Now coming back to my ostrichcamel theory, I just want to say that this book is an interesting mixture of childish action and brilliant information that I somehow love-hated. Maybe hate is a too strong word. Maybe I’ll replace that with „didn’t like”. So, I didn’t like the fact that even though the action is omnipresent, it was a bit confusing because of the writing style and also childish if you look from a more elaborated point of view. But I did like it because even though the action was so simple, it was packed with a more complex way of thinking and with very accurate historical and mathematical facts that in some ways blew my mind. Even though, let’s say, these historical facts were brought to a lower level than they were originally. I think that’s a positive trait too because you take a myth and you do with it what your imagination pleases. You go, Ms Chokshi!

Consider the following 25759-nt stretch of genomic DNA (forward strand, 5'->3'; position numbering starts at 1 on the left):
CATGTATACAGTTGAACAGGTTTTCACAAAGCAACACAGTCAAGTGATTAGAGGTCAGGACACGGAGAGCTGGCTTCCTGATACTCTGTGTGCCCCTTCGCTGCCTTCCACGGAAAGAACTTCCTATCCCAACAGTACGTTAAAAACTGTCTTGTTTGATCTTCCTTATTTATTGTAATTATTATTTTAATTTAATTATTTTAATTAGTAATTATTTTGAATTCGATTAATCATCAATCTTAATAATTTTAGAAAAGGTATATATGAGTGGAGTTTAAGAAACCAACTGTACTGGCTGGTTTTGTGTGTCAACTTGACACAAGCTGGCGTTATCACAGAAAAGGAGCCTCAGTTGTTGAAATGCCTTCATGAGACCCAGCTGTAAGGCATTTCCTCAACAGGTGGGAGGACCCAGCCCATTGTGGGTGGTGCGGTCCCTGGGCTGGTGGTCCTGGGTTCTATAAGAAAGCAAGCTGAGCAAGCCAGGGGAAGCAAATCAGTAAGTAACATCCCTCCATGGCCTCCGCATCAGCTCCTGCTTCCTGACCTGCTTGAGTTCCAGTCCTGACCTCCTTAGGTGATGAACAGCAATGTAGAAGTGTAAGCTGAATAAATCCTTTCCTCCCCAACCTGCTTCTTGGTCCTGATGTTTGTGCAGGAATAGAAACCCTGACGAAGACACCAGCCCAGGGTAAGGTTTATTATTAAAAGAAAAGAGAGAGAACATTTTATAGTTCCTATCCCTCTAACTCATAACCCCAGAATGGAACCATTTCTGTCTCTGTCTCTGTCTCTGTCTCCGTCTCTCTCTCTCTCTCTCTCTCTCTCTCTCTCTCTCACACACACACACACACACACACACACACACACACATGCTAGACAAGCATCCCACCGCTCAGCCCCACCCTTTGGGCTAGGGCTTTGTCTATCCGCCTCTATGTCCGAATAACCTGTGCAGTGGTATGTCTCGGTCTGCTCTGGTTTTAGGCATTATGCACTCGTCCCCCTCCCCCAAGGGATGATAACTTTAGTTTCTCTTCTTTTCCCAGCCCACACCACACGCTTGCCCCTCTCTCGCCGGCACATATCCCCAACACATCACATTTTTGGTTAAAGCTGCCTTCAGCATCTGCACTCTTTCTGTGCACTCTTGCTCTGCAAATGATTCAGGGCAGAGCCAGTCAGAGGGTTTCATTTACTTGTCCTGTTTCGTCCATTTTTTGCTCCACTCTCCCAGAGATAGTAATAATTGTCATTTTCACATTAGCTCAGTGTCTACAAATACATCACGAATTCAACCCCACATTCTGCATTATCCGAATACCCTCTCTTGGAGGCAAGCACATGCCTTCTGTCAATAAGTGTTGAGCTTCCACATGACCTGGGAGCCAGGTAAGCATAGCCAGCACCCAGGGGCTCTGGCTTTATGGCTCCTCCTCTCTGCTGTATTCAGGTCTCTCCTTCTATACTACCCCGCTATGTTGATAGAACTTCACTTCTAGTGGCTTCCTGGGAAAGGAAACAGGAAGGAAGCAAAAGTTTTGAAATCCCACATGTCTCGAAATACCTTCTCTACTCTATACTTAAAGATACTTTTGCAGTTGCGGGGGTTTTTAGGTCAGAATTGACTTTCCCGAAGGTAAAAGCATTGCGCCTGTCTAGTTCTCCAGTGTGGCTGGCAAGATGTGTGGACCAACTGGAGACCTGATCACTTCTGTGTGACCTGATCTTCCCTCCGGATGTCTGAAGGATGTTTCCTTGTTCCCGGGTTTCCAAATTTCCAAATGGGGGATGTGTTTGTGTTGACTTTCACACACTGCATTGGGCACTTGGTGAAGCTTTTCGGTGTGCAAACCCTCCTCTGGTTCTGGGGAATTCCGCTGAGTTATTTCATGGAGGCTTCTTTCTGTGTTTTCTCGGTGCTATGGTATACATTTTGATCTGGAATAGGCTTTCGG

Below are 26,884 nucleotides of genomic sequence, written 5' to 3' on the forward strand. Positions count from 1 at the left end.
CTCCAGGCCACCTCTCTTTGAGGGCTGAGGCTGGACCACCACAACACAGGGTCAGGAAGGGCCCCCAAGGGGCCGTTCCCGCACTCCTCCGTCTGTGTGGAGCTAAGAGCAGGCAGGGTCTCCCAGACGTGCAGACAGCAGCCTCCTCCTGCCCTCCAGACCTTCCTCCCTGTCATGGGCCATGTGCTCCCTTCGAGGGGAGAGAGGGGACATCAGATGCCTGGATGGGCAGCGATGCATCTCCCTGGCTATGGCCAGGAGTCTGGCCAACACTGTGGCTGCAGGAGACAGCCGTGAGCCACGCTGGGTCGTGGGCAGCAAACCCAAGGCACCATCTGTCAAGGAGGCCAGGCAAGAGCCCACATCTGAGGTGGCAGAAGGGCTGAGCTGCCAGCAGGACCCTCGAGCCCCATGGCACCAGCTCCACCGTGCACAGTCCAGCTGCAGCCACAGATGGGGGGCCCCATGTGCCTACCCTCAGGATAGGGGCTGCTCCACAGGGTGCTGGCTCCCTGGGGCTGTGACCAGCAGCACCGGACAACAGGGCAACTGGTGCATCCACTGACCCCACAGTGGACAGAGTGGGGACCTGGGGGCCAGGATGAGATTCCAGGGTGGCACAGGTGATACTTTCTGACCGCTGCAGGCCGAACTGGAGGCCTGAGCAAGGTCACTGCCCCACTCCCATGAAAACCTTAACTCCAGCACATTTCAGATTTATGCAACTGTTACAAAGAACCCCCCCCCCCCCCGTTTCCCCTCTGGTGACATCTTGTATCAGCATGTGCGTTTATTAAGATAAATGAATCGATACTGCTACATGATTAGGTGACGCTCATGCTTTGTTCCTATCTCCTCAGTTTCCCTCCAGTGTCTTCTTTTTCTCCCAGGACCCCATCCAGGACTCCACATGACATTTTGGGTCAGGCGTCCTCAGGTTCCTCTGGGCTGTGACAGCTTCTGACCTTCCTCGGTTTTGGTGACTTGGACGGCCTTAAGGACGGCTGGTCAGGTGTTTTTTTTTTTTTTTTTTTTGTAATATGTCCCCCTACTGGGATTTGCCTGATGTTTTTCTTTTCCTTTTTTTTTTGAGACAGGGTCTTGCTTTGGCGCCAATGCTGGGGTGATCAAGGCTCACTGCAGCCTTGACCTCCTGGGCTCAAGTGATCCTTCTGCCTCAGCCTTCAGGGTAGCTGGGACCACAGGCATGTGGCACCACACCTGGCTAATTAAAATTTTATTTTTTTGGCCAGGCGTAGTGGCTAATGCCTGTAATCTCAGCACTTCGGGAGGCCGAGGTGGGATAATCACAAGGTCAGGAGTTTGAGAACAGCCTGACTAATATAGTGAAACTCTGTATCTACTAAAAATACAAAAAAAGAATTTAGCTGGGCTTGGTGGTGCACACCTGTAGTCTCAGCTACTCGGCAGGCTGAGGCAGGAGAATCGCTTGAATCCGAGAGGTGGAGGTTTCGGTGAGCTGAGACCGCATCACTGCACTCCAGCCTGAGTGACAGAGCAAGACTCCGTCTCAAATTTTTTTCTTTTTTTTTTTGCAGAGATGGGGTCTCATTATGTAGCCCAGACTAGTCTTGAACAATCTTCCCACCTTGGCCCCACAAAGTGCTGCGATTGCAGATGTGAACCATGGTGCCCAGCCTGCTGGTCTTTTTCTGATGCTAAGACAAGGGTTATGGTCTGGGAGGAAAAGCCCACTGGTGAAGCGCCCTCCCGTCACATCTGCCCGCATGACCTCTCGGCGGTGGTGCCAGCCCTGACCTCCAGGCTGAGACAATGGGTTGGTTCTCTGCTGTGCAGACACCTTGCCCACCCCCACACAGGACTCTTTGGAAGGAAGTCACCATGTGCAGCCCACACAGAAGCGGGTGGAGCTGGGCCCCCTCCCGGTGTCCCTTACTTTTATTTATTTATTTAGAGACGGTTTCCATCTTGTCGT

„Don’t capture their hearts. Steal their imagination. It’s far more useful.”
In fact, I do agree with that because it seems like this book’s basis. There is an interesting mixture, as I said, of facts and actions that make more use of the imagination of a reader than of their wonder.
The mathematical logic of this book seems to be flawless, but this is my personal opinion, as a maths-scared kid that has no idea how numbers work. You can elaborate on the theory that 2+2=3.45 and give me three complex-looking arguments and I’ll agree with you and think of you as a genius beyond the complexity of this planet.
But here in this book, every single mathematical phrase seems to be untouchable and infallible and it just impresses me how much maths surround us and how well it explains paranormal-looking things. I haven’t believed my 5th-grade maths teacher when he told us this, but now I do, please forgive my disbelief, Mr S.!
Okay, I would love to dissect all the fun maths facts in this book but sadly I can’t remember them properly enough so let’s assume that they are indeed fabulous and you believe me saying it and move on.